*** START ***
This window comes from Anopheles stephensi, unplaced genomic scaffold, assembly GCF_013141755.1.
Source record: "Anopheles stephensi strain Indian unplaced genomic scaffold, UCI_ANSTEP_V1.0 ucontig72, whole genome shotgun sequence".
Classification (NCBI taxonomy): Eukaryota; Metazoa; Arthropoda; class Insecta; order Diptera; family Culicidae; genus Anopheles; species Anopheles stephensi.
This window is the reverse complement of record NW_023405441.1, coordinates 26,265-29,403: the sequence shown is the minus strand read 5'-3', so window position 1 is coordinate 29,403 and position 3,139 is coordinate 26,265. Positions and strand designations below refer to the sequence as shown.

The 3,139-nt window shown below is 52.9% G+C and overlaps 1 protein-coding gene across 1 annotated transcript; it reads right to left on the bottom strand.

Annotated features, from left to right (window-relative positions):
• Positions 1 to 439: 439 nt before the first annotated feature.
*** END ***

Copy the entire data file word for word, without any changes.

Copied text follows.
This window comes from Anopheles stephensi, unplaced genomic scaffold, assembly GCF_013141755.1.
Source record: "Anopheles stephensi strain Indian unplaced genomic scaffold, UCI_ANSTEP_V1.0 ucontig72, whole genome shotgun sequence".
Classification (NCBI taxonomy): Eukaryota; Metazoa; Arthropoda; class Insecta; order Diptera; family Culicidae; genus Anopheles; species Anopheles stephensi.
This window is the reverse complement of record NW_023405441.1, coordinates 26,265-29,403: the sequence shown is the minus strand read 5'-3', so window position 1 is coordinate 29,403 and position 3,139 is coordinate 26,265. Positions and strand designations below refer to the sequence as shown.

The 3,139-nt window shown below is 52.9% G+C and overlaps 1 protein-coding gene across 1 annotated transcript; it reads right to left on the bottom strand.

Annotated features, from left to right (window-relative positions):
• Positions 1 to 439: 439 nt before the first annotated feature.